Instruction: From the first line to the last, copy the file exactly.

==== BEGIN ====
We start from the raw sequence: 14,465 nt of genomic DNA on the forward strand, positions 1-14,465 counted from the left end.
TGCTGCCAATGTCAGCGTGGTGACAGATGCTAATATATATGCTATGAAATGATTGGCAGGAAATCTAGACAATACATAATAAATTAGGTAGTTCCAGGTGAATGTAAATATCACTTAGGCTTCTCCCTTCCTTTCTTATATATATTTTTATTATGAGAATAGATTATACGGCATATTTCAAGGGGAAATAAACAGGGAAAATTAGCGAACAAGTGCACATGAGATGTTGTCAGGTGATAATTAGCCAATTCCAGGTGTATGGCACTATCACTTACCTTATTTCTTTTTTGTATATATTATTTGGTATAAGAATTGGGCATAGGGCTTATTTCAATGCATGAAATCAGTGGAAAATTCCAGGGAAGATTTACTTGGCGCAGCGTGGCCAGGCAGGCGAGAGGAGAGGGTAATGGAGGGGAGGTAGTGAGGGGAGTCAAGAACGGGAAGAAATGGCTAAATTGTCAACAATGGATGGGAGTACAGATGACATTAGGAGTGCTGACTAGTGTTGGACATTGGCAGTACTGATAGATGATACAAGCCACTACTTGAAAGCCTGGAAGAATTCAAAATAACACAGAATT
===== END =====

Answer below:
We start from the raw sequence: 14,465 nt of genomic DNA on the forward strand, positions 1-14,465 counted from the left end.
TGCTGCCAATGTCAGCGTGGTGACAGATGCTAATATATATGCTATGAAATGATTGGCAGGAAATCTAGACAATACATAATAAATTAGGTAGTTCCAGGTGAATGTAAATATCACTTAGGCTTCTCCCTTCCTTTCTTATATATATTTTTATTATGAGAATAGATTATACGGCATATTTCAAGGGGAAATAAACAGGGAAAATTAGCGAACAAGTGCACATGAGATGTTGTCAGGTGATAATTAGCCAATTCCAGGTGTATGGCACTATCACTTACCTTATTTCTTTTTTGTATATATTATTTGGTATAAGAATTGGGCATAGGGCTTATTTCAATGCATGAAATCAGTGGAAAATTCCAGGGAAGATTTACTTGGCGCAGCGTGGCCAGGCAGGCGAGAGGAGAGGGTAATGGAGGGGAGGTAGTGAGGGGAGTCAAGAACGGGAAGAAATGGCTAAATTGTCAACAATGGATGGGAGTACAGATGACATTAGGAGTGCTGACTAGTGTTGGACATTGGCAGTACTGATAGATGATACAAGCCACTACTTGAAAGCCTGGAAGAATTCAAAATAACACAGAATT